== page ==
The status quo is on thin ice, but will it crack? And when?
On January 15, Iranian nuclear supremo Ali Akbar Salehi hurled a thinly-veiled threat at the European Union. Suggesting that failure to provide his country with economic aid would lead Iran to reconstitute banned elements of its nuclear program, Salehi warned that he would need only “four days” to enrich uranium up to 20 percent purity—well beyond the limit allowed under the 2015 nuclear deal, formally known as the Joint Comprehensive Plan of Action. Yet Iran’s economic fortunes are unlikely to improve. With its commitment to the deal beginning to waver, the coming months will be crucial in determining both Tehran’s nuclear status and its long-term relations with the West.
Since President Donald Trump withdrew from the JCPOA in May, the Islamic Republic has felt its economy wither as the U.S. re-imposed the sweeping sanctions that had been lifted under the deal. Its currency, the rial, has plummeted in value while inflation and the cost of living have soared. Iran’s oil exports, its primary source of revenue and hard currency, have plunged by more than 50 percent—a decline made more painful by a coinciding drop in oil prices. Under heavy U.S. pressure, the global financial messaging service SWIFT disconnected most major Iranian banks, further crippling Iran’s capability for foreign commerce.
Iran is now facing deep economic recession, along with resultant spikes in poverty and unemployment, despite its GDP being mere months ago projected to grow by an annual rate of around four percent. Already dealing with simmering social and political unrest, the Iranian regime has had to fight to stave off popular disaffection, stretching a budget less than half the size of last year’s to pay for additional outlays on internal security and the poor.
For their part, the JCPOA’s three European signatories, or E3—Germany, France, and the UK—have fought to preserve the accord by providing Iran with legal, financial, and diplomatic backing. But while their efforts may have bought Tehran some symbolic and political support, they have largely failed to stop European firms from fleeing the Iranian market. For most sizable companies and banks, the risk of losing access to the U.S. market and financial system—coupled with the Trump administration’s demonstrated willingness to take punitive action against allies and enemies alike—far outweighs the value of their business in Iran.
Seeking to impose costs on Washington and pressure Europe to take stronger action, Tehran has ramped up its nuclear activity within the limits allowable under the JCPOA. Supreme Leader Ayatollah Ali Khamenei issued orders last year to expand Iran’s enrichment capacity, bolster its capability to manufacture advanced centrifuges, and resume production of nuclear feedstock (natural uranium hexafluoride, or UF6). Just last week, the Atomic Energy Organization of Iran shipped 30 tons of ‘yellowcake’ uranium to its primary enrichment facility, in Isfahan.
Still, Tehran’s reaction has so far been remarkable mostly for its restraint. Inspectors from the International Atomic Energy Agency, a nuclear watchdog, report that Iran continues to meet its obligations under the deal, including key restrictions on centrifuges and uranium enrichment. At least for now, Khamenei seems to think his best option is simply to wait Trump out—to hold the diplomatic high ground and avoid making an enemy out of Europe, while collecting the deal’s remaining benefits such as the impending removal of a UN arms embargo—on the bet that the upcoming U.S. presidential election will put a more amenable interlocutor in the Oval Office.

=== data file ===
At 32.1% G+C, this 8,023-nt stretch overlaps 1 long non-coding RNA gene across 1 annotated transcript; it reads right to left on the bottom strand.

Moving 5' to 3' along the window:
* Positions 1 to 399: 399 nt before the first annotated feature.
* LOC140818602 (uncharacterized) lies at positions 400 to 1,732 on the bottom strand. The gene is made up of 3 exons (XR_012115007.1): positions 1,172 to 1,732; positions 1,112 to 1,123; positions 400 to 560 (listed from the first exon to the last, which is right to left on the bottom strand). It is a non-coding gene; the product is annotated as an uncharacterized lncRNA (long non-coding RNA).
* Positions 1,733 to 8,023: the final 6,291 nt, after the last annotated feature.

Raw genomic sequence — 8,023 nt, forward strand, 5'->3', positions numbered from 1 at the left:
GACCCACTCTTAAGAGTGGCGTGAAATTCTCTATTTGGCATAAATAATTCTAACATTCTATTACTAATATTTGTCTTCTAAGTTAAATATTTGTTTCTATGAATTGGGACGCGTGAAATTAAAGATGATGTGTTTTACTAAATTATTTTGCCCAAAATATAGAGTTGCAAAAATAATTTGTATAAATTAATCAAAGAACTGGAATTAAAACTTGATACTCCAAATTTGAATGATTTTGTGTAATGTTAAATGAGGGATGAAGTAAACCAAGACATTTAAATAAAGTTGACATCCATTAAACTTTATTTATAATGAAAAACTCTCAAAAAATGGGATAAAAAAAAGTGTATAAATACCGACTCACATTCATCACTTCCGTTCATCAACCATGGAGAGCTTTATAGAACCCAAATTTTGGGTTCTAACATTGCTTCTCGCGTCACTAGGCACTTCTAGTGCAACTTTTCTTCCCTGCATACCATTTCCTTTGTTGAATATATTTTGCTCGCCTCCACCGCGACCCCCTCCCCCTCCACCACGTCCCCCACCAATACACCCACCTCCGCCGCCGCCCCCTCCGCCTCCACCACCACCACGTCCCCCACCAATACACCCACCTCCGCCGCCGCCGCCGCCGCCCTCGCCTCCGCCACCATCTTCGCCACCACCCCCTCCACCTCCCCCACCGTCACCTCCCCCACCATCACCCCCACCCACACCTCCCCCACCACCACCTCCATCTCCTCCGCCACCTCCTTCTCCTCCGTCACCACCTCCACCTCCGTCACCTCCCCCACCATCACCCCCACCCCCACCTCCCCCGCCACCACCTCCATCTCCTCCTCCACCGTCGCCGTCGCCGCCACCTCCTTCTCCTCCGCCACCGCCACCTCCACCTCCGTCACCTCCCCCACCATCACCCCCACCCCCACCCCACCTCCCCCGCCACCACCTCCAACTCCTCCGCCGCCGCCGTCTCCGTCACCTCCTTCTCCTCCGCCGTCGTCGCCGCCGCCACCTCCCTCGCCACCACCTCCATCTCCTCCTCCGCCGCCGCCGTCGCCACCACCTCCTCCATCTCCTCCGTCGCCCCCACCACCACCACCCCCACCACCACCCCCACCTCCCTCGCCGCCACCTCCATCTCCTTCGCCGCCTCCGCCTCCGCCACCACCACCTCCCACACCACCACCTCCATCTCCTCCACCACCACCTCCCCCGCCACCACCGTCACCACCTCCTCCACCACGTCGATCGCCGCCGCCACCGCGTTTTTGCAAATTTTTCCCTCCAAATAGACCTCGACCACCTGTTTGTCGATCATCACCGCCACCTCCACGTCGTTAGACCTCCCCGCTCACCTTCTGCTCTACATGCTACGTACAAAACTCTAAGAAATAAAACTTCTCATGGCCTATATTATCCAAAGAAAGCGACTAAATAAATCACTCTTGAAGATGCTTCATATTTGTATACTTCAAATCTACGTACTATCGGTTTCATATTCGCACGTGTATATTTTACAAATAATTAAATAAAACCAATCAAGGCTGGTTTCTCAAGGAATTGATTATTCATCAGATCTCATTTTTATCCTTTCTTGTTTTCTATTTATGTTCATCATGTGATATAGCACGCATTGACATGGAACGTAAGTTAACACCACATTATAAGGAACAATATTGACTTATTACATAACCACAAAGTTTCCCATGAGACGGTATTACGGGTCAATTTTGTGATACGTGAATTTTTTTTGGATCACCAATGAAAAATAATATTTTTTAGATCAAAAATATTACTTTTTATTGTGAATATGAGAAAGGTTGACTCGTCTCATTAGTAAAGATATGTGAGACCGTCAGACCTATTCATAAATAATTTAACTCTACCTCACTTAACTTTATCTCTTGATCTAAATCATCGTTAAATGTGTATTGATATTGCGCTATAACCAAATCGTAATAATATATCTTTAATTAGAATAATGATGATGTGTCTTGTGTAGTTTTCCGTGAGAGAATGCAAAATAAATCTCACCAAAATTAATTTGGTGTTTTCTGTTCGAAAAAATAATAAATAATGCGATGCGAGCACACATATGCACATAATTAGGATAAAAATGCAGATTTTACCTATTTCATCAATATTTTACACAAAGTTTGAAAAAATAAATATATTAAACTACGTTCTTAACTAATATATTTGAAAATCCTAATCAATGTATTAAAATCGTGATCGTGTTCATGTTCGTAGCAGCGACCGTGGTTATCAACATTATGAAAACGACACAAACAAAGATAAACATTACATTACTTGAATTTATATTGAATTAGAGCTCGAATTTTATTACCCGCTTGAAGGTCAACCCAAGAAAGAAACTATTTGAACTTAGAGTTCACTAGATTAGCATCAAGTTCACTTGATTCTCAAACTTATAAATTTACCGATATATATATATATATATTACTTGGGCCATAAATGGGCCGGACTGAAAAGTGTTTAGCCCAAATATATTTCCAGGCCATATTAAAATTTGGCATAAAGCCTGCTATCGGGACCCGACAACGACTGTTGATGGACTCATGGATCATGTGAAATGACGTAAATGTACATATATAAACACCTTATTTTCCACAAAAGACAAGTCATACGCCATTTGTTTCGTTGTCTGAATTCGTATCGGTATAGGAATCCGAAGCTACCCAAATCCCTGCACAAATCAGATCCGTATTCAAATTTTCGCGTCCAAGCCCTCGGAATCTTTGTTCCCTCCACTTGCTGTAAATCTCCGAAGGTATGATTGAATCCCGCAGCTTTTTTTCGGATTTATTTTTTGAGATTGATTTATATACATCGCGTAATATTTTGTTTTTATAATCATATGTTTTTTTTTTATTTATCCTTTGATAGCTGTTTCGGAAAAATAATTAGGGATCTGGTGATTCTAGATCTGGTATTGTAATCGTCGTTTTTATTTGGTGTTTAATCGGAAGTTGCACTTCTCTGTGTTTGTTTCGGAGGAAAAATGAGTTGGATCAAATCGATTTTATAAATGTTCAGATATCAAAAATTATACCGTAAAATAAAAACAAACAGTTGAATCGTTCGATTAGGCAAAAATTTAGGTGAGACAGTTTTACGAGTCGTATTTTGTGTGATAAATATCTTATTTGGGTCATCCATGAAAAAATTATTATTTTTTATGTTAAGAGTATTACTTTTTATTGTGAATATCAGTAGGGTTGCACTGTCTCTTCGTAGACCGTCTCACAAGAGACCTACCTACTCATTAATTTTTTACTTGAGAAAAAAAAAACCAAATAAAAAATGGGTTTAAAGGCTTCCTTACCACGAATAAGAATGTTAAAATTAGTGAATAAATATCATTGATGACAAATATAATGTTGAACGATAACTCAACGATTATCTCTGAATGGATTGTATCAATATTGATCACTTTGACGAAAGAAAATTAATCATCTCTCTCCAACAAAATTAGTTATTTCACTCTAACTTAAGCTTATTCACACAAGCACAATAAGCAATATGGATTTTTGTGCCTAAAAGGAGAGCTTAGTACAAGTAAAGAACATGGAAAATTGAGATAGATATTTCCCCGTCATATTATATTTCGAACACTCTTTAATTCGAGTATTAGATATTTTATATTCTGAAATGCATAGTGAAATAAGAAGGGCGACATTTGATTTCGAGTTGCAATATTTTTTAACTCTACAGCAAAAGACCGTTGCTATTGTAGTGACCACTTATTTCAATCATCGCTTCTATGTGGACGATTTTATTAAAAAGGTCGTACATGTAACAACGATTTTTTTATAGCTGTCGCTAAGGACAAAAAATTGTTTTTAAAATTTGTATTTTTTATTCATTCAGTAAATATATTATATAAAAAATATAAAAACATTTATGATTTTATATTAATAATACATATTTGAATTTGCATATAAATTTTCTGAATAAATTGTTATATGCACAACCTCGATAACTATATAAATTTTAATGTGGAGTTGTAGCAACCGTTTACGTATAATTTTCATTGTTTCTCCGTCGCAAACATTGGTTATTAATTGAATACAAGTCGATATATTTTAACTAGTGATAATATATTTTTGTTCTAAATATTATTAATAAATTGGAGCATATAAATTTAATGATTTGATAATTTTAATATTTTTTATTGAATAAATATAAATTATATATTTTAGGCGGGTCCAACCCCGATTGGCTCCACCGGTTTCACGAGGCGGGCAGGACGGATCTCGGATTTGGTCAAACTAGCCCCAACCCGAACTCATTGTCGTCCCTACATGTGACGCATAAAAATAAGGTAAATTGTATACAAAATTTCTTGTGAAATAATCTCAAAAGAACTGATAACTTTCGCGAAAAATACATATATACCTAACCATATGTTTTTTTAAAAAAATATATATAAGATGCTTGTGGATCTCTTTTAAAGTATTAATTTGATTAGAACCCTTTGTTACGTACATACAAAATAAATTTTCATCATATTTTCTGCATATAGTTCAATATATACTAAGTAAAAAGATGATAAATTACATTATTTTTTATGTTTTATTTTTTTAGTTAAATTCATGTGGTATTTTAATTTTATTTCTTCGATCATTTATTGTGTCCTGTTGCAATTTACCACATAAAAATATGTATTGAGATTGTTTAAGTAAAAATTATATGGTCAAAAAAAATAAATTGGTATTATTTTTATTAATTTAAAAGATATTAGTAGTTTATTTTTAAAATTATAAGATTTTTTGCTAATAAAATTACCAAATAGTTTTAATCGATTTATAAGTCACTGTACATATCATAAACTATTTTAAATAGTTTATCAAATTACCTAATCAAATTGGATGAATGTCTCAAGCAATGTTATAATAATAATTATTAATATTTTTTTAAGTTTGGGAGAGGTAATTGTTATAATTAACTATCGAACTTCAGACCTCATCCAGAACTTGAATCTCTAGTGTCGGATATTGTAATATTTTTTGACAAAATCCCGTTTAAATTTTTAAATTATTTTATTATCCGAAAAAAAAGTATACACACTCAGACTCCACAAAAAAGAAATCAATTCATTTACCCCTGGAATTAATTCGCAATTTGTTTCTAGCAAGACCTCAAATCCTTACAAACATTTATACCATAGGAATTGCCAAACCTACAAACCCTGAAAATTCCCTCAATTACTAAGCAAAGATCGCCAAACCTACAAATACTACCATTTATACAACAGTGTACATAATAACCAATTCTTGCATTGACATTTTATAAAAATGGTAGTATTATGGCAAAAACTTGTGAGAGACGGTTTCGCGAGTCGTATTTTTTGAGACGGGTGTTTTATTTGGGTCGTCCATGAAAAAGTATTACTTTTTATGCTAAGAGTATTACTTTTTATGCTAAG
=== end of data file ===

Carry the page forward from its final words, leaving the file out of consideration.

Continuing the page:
But November 2020 is a long way off. Though the status quo may seem relatively stable, the possibility of its collapse cannot be ignored. Indeed, recent events suggest that Tehran’s patience may already be running thin.
In recent weeks, prominent Iranian officials and clerics have increasingly taken to public forums to trumpet their dissatisfaction with the JCPOA. Ranging from warnings that Tehran’s threats of withdrawal are “no bluff” to assertions that Europe has “missed its chance” to save the agreement, some of these messages represent attempts to induce stronger action from Europe and mollify restive domestic audiences. Others, however, are merely cynical ploys aimed at capitalizing politically or even killing the deal.
Desperate to find their country an economic lifeline, and facing intense pressure from Iran’s hardline factions, President Hassan Rouhani and other pro-JCPOA Iranian officials have staked much on a long-promised EU plan to revive trade with Iran. The crux of this scheme hinges on a so-called “Special Purpose Vehicle”—essentially a clearing house designed to facilitate barter-like exchanges without using the dollar, thus theoretically avoiding exposure to U.S. sanctions. However, despite insisting for months that the SPV is just around the corner, Brussels’ promises have yet to materialize into tangible relief for Iran.
With Tehran’s frustration threatening to boil over, the E3 rushed to announce last week that the trade-facilitation mechanism, officially dubbed the Instrument In Support Of Trade Exchanges, or INSTEX, was finally ready—only to add that it would take several more months to become operational. Even then, the mechanism’s impact will likely be modest. Few, if any, additional countries seem eager to join in. And as Iranian critics have pointed out, the vehicle will likely cover trade in only humanitarian goods already exempt from U.S. sanctions. Larger firms will be wary of using it for even exempted transactions—particularly given the difficulty of navigating the blacklisted government entities and other legal landmines which pervade even non-sanctioned sectors of the Iranian economy.